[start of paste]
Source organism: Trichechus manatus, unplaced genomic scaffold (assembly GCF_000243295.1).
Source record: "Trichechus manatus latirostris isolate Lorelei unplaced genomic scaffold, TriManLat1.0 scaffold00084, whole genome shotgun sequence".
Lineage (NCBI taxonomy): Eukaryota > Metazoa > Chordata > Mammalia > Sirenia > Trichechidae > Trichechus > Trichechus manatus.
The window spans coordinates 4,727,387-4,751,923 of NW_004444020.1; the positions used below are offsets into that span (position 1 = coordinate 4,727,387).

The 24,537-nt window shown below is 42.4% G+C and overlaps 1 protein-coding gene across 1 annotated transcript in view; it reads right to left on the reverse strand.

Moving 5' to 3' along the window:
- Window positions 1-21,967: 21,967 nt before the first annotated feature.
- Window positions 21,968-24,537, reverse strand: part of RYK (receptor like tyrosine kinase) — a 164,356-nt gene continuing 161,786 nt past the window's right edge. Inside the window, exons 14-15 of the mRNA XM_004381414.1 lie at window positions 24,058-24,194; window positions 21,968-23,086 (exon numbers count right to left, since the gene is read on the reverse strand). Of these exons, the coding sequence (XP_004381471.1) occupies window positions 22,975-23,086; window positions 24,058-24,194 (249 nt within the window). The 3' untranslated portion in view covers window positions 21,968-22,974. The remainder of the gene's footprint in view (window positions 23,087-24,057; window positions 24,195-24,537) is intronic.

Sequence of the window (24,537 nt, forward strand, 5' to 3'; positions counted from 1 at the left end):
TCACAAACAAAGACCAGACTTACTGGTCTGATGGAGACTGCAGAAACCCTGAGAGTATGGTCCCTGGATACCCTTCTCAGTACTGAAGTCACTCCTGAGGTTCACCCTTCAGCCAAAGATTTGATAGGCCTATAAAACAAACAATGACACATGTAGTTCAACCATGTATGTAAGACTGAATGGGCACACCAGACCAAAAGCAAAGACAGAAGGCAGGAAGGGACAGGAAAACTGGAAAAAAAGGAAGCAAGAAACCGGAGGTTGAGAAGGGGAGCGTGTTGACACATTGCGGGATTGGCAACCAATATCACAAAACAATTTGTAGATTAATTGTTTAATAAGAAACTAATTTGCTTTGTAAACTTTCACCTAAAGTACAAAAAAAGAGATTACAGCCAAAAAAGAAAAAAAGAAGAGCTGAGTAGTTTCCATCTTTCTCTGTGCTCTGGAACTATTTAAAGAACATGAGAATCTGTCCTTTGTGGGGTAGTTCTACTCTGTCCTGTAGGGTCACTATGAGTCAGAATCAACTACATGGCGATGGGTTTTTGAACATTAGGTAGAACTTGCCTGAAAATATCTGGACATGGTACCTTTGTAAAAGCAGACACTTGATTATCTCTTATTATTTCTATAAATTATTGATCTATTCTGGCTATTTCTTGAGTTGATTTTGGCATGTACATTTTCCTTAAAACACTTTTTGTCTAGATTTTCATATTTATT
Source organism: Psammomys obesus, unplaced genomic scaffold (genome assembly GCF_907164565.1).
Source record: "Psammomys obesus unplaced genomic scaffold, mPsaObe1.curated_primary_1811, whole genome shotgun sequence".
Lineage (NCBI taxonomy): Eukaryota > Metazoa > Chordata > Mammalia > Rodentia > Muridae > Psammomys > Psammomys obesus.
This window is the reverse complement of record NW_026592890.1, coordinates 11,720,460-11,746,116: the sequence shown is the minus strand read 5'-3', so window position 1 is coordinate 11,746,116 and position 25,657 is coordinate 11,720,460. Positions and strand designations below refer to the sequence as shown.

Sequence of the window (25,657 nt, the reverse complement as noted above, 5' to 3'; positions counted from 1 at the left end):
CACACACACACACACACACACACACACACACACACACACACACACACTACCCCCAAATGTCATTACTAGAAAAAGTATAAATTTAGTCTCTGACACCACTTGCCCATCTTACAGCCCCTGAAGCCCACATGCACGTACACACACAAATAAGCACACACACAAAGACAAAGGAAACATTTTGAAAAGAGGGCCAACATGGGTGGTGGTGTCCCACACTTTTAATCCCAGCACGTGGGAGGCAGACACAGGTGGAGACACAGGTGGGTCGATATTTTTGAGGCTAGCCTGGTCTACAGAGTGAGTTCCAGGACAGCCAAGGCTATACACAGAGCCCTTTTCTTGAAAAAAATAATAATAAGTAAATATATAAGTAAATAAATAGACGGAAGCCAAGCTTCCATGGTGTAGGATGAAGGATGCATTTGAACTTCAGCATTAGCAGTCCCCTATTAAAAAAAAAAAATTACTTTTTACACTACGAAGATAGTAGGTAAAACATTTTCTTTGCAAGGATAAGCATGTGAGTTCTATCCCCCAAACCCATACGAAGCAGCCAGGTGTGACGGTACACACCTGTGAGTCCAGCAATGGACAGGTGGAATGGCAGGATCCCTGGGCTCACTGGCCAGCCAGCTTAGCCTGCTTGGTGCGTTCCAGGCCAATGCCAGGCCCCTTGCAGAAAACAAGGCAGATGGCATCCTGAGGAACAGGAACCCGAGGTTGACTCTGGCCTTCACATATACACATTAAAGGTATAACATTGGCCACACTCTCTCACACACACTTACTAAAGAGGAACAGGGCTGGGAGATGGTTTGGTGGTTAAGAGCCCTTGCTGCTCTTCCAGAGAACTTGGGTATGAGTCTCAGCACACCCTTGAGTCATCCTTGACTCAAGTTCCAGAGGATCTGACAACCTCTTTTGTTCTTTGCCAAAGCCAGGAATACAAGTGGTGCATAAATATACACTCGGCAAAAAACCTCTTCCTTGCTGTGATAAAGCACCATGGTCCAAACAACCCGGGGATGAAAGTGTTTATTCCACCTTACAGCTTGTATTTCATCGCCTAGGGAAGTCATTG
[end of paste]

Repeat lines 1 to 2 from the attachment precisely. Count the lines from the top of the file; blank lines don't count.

Source organism: Trichechus manatus, unplaced genomic scaffold (assembly GCF_000243295.1).
Source record: "Trichechus manatus latirostris isolate Lorelei unplaced genomic scaffold, TriManLat1.0 scaffold00084, whole genome shotgun sequence".